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WA grapples with seals, sea lions preying on endangered salmon

ADDITION Culling Sea Lions
Don Ryan
/
AP
In this April 24, 2008 file photo, a sea lion eats a salmon in the Columbia River near Bonneville Dam in North Bonneville, Wash. In 2020, federal authorities granted permission for Washington, Oregon, Idaho and several Native American tribes to begin killing hundreds of salmon-hungry sea lions in the Columbia River and its tributaries over the next five years.

A new state report prepared for the Washington Department of Fish and Wildlife recommends selective killing of seals and sea lions, to learn more about the impact they have on endangered salmon runs.

These experimental lethal removals would be the most effective way to move the science forward in a timely manner, according to a committee at the Washington State Academy of Sciences. Their report to the legislature came at the request of Gov. Jay Inslee’s Southern Resident Orca Recovery Task Force.

Populations of seals and sea lions have ballooned since they gained federal protection in 1972. At the same time, salmon populations have dwindled, leaving some on the brink of extinction. These include Chinook salmon, the preferred prey of the endangered southern resident orcas.

It’s well documented that seals and sea lions can eat lots of these fish and might be impeding salmon recovery. In certain pinch points such as dams and locks, it appears obvious. But the new report from Washington’s Academy of Sciences says, in order to truly find out, "adaptive management" studies are needed.

“This might mean moving pinnipeds out of certain places. It might mean lethally removing them in other places,” said Daniel Schindler, a professor of marine biology at the University of Washington. He chaired the committee that wrote the report.

“The other option is to do nothing and keep watching. But that sit-and-watch type approach is much less likely to lead to new insights about the interaction between pinnipeds and salmon,” Schindler said.

He acknowledged that scientists, wildlife managers and the public have some difficult decisions ahead – and said his committee did not engage on issues of animal welfare which he recognized need to be addressed.

But he said limited lethal removals are happening now on the Columbia River. And tribes used to hunt seals and sea lions in Washington waters, to meet their nutritional and cultural needs.

So there is historical precedent for human interactions with pinnipeds in ways that we really haven't seen in the last 50 years,” Schindler said.

Several tribes want to revive a hunt on seals and sea lions, as a way to control the predation on salmon and resurrect some of the traditions that are central to tribal ways of life.

The Northwest Indian Fisheries Commission is calling for active management, “to address the impact of pinnipeds, river by river, run by run,” Ed Johnston, the organization’s chairman, said in an emailed statement.

“Tribes have done a lot of work to restore and protect habitat, and to rebuild salmon populations. But we’re losing those benefits to predation,” he wrote.

WDFW wants to keep moving the science forward, to learn exactly how much fish these charismatic marine mammals eat and where. But getting approval for lethal removals in Puget Sound or anywhere beyond the Columbia River will likely be an uphill battle, said external affairs director Nate Pamplin.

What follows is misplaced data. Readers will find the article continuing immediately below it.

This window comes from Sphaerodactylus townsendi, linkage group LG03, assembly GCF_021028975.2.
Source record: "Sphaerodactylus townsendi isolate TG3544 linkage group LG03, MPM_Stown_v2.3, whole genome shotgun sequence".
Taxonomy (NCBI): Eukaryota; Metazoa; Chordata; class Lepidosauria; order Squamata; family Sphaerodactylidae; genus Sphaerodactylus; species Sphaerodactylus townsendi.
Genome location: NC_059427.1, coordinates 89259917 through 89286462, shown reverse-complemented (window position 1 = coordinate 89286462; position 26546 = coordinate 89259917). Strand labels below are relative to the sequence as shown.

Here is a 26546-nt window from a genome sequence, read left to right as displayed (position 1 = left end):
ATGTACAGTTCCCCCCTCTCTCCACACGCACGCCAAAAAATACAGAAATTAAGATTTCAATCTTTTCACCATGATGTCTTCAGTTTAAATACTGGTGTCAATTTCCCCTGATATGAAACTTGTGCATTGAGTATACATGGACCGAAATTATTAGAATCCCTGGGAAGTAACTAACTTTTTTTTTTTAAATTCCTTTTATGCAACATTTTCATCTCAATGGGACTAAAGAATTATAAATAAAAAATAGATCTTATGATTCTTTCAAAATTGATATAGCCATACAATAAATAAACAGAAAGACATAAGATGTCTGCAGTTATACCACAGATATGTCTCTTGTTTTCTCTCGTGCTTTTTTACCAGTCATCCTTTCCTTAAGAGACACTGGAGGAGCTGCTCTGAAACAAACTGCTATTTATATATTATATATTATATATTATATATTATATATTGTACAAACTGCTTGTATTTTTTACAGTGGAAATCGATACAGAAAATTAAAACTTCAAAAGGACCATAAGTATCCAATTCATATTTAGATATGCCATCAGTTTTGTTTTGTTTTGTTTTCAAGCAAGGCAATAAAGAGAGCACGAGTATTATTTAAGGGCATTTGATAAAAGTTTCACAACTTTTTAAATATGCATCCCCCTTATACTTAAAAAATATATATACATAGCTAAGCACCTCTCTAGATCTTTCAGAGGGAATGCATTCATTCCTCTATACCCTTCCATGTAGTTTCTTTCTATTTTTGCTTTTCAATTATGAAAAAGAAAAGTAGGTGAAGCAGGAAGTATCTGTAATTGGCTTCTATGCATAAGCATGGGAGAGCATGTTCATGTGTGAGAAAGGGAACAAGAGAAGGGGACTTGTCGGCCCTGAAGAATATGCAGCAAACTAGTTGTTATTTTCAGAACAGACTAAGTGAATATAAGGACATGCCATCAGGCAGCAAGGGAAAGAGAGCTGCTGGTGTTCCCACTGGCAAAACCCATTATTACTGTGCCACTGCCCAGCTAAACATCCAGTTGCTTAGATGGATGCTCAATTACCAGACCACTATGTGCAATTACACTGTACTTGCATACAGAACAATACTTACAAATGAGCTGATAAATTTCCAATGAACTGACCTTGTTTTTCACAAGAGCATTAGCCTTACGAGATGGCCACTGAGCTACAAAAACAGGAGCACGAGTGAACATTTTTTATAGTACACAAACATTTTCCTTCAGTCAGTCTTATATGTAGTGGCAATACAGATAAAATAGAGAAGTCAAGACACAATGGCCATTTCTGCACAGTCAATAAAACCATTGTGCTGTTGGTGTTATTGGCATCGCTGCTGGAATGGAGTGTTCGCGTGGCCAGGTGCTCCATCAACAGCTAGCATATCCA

He anticipates opponents of the idea to raise concerns about all the other factors in salmon recovery, like habitat and hatcheries.

“And that's a great point. Let's make progress on those,” he said. But he said the state now knows that seals and sea lions might be hampering other salmon recovery efforts.

“Because they're going to be eating the salmon smolts, or the adults that are returning, and thus really hindering our ability to ultimately recover salmon,” Pamplin said.  

Pamplin said moving forward with lethal removals or treaty-protected hunts won’t happen quickly. The state and tribes will need permits under the federal Marine Mammal Protection Act, which is a notoriously slow and difficult process.

One avenue that he said has never been done before would be a request to transfer authority for seal and sea lion populations to the state. Another would be to apply for a waiver under MMPA. But, he pointed out that that’s the process the Makah Tribe is still working through for their gray whale hunt. They submitted their first request in 2005.

“18 years and counting, two environmental impact statements, an administrative law judge hearing — and they still don't have a permit,” Pamplin said.

He said the agency needs to build their case by continuing to monitor the outcomes of lethal removals on the Columbia River, which started in 2018 after Congress passed an amendment to the MMPA. It’s possible another amendment could be the answer, to allow researchers to conduct and study targeted removals – or hunts.

In the meantime, Pamplin said they need to continue studying the distribution, abundance and diets of pinnipeds in Puget Sound and the watersheds that feed into it. The governor’s budget for the next biennium includes requests to the legislature for more than $1 million per year to fund those programs moving forward.

Bellamy Pailthorp covers the environment beat for KNKX, where she has worked since 1999. From 2000-2012, she covered the business and labor beat. Bellamy has a deep interest in Indigenous affairs and the Salish Sea. She has a masters in journalism from Columbia University.
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